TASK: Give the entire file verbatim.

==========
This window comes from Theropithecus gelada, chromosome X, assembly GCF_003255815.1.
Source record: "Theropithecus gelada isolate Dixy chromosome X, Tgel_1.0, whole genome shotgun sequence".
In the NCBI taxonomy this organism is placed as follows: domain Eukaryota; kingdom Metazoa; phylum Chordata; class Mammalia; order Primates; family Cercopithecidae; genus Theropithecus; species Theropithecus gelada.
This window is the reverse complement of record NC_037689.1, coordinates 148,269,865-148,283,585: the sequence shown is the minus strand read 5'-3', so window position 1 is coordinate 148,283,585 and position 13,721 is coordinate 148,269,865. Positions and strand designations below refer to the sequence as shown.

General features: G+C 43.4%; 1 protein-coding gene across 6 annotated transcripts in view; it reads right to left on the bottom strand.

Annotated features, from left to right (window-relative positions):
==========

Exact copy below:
This window comes from Theropithecus gelada, chromosome X, assembly GCF_003255815.1.
Source record: "Theropithecus gelada isolate Dixy chromosome X, Tgel_1.0, whole genome shotgun sequence".
In the NCBI taxonomy this organism is placed as follows: domain Eukaryota; kingdom Metazoa; phylum Chordata; class Mammalia; order Primates; family Cercopithecidae; genus Theropithecus; species Theropithecus gelada.
This window is the reverse complement of record NC_037689.1, coordinates 148,269,865-148,283,585: the sequence shown is the minus strand read 5'-3', so window position 1 is coordinate 148,283,585 and position 13,721 is coordinate 148,269,865. Positions and strand designations below refer to the sequence as shown.

General features: G+C 43.4%; 1 protein-coding gene across 6 annotated transcripts in view; it reads right to left on the bottom strand.

Annotated features, from left to right (window-relative positions):